Money can be a weapon of mass distractionBy Efren Ll. Cruz
Philippine Daily Inquirer
Question: We get the feeling that all we do, day in and day out, is to make money to fund our family’s lifestyle. Is that all that life has to offer?—Worn-out Parents
Answer: Obviously, life has much more to offer than just making money. Making money should never be your goal in life. Morbid as it may sound, fast forward to your deathbed and ask yourself if you led a good life.
To some, a good life would mean having provided the best education they could afford for their children. To others, it would mean having passed on virtues, values and tradition to their children. Yet to others, it would mean having loved their spouse the best way they could. And still to others, it would mean having shared their time and talents with the less fortunate.
Money doesn’t figure in any of these. After all, money is just a tool to achieve a greater end—happiness, peace of mind and wellbeing.
That’s right, money is just a tool. No company in its right mind would put the pursuit of money as part of its vision and mission. And neither should we. If by chance we have not been endowed with much money, learn the virtue of contentment—it is not a matter of getting what you like that counts, it is more of liking what you get. Remember that money in itself is not evil, it is the love of money that is.
The problem begins when we think of money in itself as the end. Avoiding the problem is not that easy. With more money, we can buy a better house, a sportier car, travels outside of the country, big-screen TVs, the latest cell phones, faster and brainier PCs and many more. That’s probably why we spend most of our life focused on making more money. Unfortunately, this is where greed sets in. And when greed sets in, so do problems, including the never-ending pursuit of money.
Doesn’t that scene look familiar? Isn’t that the point when we start to ask if this is all that life has to offer?
The same goes for investing. I have seen people who became obsessed with their investment because it made a great deal of money for them. Having tasted the rewards, they yearn for more, only to be met with disappointment when the return on their favorite investment started to head south.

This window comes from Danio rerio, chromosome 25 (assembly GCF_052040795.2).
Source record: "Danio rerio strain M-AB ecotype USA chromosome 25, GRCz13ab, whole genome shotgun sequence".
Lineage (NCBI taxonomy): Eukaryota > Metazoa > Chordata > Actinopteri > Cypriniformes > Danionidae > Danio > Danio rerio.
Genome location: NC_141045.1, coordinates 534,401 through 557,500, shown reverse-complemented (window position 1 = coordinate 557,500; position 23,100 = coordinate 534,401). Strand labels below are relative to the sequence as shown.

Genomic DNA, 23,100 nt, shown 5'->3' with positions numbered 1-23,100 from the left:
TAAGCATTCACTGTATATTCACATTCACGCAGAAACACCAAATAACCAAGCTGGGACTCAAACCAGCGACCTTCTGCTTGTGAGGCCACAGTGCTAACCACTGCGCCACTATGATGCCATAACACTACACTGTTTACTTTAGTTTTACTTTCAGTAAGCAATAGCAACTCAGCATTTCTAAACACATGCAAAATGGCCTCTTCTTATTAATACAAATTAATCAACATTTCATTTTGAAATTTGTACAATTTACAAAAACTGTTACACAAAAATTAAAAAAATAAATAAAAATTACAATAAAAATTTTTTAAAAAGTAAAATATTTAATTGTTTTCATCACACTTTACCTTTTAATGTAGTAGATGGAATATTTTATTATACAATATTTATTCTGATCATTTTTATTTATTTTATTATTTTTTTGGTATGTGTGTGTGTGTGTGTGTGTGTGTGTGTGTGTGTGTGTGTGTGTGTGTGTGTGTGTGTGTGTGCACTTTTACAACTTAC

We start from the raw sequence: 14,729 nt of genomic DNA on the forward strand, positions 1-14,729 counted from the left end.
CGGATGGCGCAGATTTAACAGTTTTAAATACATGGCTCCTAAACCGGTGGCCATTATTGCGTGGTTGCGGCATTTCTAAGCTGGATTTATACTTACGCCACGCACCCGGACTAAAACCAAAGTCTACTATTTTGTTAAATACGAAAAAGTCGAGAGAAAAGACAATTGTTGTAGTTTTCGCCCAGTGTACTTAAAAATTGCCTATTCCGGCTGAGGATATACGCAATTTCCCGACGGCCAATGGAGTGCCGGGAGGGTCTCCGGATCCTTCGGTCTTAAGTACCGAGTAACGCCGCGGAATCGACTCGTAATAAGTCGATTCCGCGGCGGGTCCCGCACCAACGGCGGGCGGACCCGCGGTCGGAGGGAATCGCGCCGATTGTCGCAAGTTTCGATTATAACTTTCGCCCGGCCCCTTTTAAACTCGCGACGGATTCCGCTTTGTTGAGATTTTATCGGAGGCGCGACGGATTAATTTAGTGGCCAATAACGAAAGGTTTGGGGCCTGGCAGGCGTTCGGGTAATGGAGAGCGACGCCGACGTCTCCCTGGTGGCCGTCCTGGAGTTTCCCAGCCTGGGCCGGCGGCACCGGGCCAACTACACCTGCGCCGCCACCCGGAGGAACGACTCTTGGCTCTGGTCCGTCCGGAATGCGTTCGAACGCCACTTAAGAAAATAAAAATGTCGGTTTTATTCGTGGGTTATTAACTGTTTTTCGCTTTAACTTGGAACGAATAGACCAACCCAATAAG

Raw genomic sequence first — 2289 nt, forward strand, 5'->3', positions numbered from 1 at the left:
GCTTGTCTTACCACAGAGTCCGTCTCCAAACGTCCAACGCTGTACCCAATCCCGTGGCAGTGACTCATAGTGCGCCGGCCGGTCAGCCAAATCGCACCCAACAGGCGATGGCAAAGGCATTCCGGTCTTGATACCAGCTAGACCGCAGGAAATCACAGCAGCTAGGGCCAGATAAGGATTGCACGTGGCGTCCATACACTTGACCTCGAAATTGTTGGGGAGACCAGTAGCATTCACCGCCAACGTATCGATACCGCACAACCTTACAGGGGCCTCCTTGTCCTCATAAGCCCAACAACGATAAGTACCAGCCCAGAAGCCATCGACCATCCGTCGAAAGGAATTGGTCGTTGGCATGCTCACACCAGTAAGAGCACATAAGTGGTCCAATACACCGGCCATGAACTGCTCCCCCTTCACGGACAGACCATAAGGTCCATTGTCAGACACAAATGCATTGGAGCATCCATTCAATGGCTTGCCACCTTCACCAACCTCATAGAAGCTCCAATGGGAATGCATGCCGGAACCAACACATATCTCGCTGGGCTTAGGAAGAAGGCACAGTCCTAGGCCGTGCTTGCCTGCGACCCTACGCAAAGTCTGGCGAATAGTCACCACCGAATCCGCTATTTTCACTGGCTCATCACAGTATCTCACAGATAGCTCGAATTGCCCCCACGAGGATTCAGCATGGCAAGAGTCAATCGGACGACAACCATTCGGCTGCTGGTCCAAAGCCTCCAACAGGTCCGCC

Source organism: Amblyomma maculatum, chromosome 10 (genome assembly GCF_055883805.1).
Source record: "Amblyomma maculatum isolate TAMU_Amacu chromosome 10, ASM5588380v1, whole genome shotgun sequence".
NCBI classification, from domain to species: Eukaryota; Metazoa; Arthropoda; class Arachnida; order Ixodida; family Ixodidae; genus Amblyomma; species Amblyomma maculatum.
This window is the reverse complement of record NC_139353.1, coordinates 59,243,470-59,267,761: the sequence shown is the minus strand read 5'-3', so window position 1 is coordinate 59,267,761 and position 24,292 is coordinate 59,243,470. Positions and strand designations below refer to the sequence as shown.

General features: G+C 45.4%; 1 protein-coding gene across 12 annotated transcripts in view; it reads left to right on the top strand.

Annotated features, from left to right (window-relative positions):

You should be able to arrive at a target investment return if you set your financial goals the SMART way (specific, measurable, attainable, relevant and time-bound). Once you earn that target return, SELL. There is no need to go after more returns. Let your money rest for a while and wait for your favorite investment’s price to come down and make it attractive for you to come back in. In the Philippines, stock investing is more of trading rather than buy and hold.
This is why we always include values enhancement (not formation) in our training programs. We are all inherently good and we possess all the values we need in life. We just need to strengthen the good beliefs arising from these values so that we are able to avoid material temptations, especially those coming from greed.
We can teach all the practical tips in the world about managing wealth. But if proper beliefs are not highlighted and enhanced, these tips will all be for naught.
I had once been asked by a training participant if she should pay her officemate for managing her direct investments in the stock market. My first question to her was how in the world was her officemate able to manage her investments. Her reply was that this officemate was so focused on stock investing that the first thing he would do when he reached the office was to turn to the stock market. Aha! Then who is doing the work of that officemate in the company? Multiply such distraction by the number of employees in a company who are moonlighting and you have a situation where money becomes a weapon of mass distraction.
As a weapon of mass distraction, money will distract us from the more important things in life. Just focusing on money is like driving a car with our mind fixated on the speedometer. We want to drive as fast as we can just for the thrill of it. Will we get to our destination in one piece? Obviously, we won’t.
This is probably why accidents happen on the killer highway, Commonwealth Avenue, almost every day before the imposition of the 60-kilometer per hour speed limit.
The overall goal should be to get from point “A” to point “B” safely, in the most efficient and effective way possible.
Focus on making the most money and you also begin to step on other people just to get your way, spend less time with people who matter the most to you and, yes, even distance yourself from your Maker who makes all things possible in the first place.
If you want to see how we train people on setting the right goals and learning how to be content, come join us on October 27 for another EnRich program. As a special treat, we are giving away five free seats to the first HR practitioners who will attend. Visit www.personalfinance.ph or www.income-tacts.com or call (02) 216-1541 for details.
Here’s to a life focused on the right things.
(Efren Ll. Cruz is a registered financial planner of RFP Philippines, personal finance coach, investment adviser and author. Questions about the article may be sent by SMS to 0917-505-0709 or e-mailed to firstname.lastname@example.org. To learn more about the RFP program, visit www.rfp.ph or e-mail email@example.com.)
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